Pride & Prejudice Movie Poster Image

Pride & Prejudice



Gorgeous Jane Austen adaptation has timeless appeal.
Parents recommendPopular with kids
  • Review Date: February 26, 2006
  • Rated: PG
  • Genre: Romance
  • Release Year: 2005
  • Running Time: 127 minutes

What parents need to know

Positive messages

Through Elizabeth's example, the importance of following your heart instead of financial concerns when it comes to marriage is shown. The challenges of very restrictive social conventions are made clear.

Positive role models

Elizabeth Bennett is a headstrong woman who knows what she does and doesn't want in her life, and, despite the restrictions placed upon her in a male-dominated society, is willing to do what it takes to make her dreams come true, no matter what anyone in her family or elsewhere has to say about it.

Not applicable

Some clever verbal references to sexual desire. Some rain-soaked declarations of sexual tension and then desire. During a sermon, a minister makes a slip of the tongue regarding the word "intercourse."


One use of "ass."

Not applicable
Drinking, drugs, & smoking

Some social drinking at parties, but no one acts intoxicated.

Parents Need to Know

Parents need to know that the movie includes discussions of marriage for money. Set in 19th-century England, it offers a mostly gentle, sometimes incisive critique of class and gender systems. Characters drink at a party, make mild sexual allusions, and argue with one another concerning money and romance.

What's the story?

Elizabeth Bennet (Keira Knightley) is self-directed and stubborn. Although she's a good girl, looking after her four sisters, trying to appease her mother (Brenda Blethyn), and doting on her daddy (Donald Sutherland), she also wants more than marriage to a boring man who happens to have money. She's destined to find her match in Mr. Darcy (Matthew Macfadyen). They meet at a ball near her family home, Darcy being a guest of Mr. Bingley (Simon Woods) and his sister Caroline (Kelly Reilly). Their arrival in town sets the Bennets, especially the bubbly missus, into a tizzy, as the girls are looking for wealthy husbands since their own respectable but small family estate is set to be inherited by the nearest male heir, Mr. Collins (Tom Hollander).

Is it any good?


PRIDE & PREJUDICE is punctuated with tinkly piano fills and golden-lit fields and salvaged by Keira Knightley's remarkable charm. She's well-suited to play Elizabeth. In the usual Austen pairing off, designated couples are defined, divided, and brought back together. Upright sort Bingley ("I'm not a big reader, I prefer being out of doors") falls for Elizabeth's bland sister Jane (Rosamund Pike), and Darcy starts squabbling with Elizabeth. He broods and grumps, she's given to pensive rhapsodies, twisting around and around on a rope swing in the family barn, the image slowed down to make sure viewers note her daunting loveliness. Darcy certainly does -- again and again, even as he does his best to resist, by disparaging the locals ("I find the country perfectly adequate") and convincing Bingley to abandon Jane.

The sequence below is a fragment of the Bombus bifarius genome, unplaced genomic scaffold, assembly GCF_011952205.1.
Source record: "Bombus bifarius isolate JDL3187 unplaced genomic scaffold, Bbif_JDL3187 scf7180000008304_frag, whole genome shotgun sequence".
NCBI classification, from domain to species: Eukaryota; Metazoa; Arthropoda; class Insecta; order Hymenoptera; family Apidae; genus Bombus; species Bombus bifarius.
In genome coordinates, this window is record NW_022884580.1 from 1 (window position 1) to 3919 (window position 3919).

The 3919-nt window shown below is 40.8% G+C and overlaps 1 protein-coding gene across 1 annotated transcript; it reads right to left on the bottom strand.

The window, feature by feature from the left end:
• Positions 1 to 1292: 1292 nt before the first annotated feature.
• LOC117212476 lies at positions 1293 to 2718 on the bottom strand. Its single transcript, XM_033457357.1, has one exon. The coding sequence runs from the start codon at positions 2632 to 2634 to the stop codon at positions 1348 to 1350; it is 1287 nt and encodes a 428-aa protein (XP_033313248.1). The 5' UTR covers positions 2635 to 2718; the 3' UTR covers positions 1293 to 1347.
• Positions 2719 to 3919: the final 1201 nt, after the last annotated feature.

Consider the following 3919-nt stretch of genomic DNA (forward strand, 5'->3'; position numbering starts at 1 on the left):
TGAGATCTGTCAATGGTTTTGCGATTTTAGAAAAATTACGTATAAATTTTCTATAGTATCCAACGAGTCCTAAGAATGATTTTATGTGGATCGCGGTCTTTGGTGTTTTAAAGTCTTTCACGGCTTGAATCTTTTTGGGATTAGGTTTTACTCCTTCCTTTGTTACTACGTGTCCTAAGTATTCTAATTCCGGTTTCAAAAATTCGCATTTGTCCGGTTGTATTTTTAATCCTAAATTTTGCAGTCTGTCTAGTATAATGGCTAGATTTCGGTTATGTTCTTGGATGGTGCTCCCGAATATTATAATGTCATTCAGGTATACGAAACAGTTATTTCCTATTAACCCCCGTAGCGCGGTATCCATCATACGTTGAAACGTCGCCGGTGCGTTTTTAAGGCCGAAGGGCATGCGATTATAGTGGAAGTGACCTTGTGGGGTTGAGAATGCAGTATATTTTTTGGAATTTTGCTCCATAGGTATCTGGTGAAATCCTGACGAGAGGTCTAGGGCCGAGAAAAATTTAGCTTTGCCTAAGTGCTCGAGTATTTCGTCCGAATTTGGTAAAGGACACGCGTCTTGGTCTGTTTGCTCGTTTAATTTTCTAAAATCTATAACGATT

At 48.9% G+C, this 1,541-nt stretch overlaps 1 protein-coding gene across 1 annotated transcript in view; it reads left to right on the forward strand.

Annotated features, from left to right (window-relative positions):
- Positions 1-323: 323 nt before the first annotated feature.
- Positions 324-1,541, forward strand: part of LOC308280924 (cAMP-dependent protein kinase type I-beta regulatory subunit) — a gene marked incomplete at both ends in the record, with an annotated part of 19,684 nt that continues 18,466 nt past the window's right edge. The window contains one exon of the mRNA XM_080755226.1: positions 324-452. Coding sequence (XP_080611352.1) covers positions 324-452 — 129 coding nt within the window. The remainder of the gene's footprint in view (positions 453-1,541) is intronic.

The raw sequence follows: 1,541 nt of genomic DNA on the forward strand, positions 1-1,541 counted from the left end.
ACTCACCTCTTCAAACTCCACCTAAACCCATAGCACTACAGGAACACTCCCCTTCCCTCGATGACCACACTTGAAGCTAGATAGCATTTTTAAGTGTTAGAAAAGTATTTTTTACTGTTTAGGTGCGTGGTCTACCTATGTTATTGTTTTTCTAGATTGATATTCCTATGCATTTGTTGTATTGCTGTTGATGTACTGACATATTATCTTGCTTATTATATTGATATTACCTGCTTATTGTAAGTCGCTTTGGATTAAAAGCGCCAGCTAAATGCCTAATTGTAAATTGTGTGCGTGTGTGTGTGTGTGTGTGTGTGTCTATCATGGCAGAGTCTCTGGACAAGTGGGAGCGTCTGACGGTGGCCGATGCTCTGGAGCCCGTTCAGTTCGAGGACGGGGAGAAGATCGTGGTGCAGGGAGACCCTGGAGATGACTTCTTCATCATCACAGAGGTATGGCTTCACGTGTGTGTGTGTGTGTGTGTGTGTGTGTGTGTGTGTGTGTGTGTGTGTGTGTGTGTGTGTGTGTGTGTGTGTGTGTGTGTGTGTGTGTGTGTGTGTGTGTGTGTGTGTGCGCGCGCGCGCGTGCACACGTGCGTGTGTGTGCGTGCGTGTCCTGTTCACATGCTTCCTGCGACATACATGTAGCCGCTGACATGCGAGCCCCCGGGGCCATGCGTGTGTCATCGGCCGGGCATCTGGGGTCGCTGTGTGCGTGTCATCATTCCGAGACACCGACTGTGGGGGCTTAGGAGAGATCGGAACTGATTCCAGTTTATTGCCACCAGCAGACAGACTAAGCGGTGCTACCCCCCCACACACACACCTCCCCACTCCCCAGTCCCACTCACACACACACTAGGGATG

Though their volatile romance is the basis for Austen's class critique, it's a romance, and Elizabeth must come to realize not only that she is attracted to this difficult fellow but also that he's generous and tender -- perfectly adequate boyfriend material -- and only a bit oppressed by his own relative, the ferocious Lady Catherine (Judi Dench). Still, the film follows Austen's shape without Austen's sharpness. The tinkly piano annoys, the expansive landscapes look romantic. And Elizabeth can make the sentimental choice at last, when she actually falls in love with her monied, much desired object.

Families can talk about...

  • Families can talk about Elizabeth's rebelliousness: How does she worry her mother but also inspire her father's loyalty? How do the parents handle their disagreement about Elizabeth's choices?

  • What do you see as the challenges in adapting a classic novel into a movie?

  • In this movie set in the early 19th century, how are attitudes concerning love, gender roles, and economic class shown?

  • Compare the movie to the book. How does this Elizabeth compare to the one you imagined?

Movie details

Theatrical release date:November 11, 2005
DVD release date:February 28, 2006
Cast:Donald Sutherland, Keira Knightley, Matthew Macfadyen
Director:Joe Wright
Studio:Focus Features
Topics:Book characters
Character strengths:Compassion, Humility
Run time:127 minutes
MPAA rating:PG
MPAA explanation:some mild thematic elements

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Teen, 14 years old Written bylordmax April 9, 2008

Very good cinamatics

hey, im a boy and i liked it. The storyline was well writen and edited, and the cinamatics were amazing. (i saw it one time my mom watched it. she loves it. also , 3 stars is harsh)
Adult Written byBeckstar October 29, 2011

fine. Just some kissing and sexual tension

This film is excellent! No sex scenes and I don't remember any violence. Just a heated argument between a woman and another woman. There is some kissing scenes and some obvious sexual tension, but nothing I would not let my kids see if I had kids.
Parent of a 15 year old Written bymjemm April 23, 2010

Perfect for entire family. Help boys understand how to treat the female sex with honor, dignity, and respect.

the movie was full of what we no longer exposed our children to in society. There was such a sense of decency and honor between men and women. My two boys loved the movie as we watched as a family. It invoked plenty of conversation and enlightenment. Great movie.


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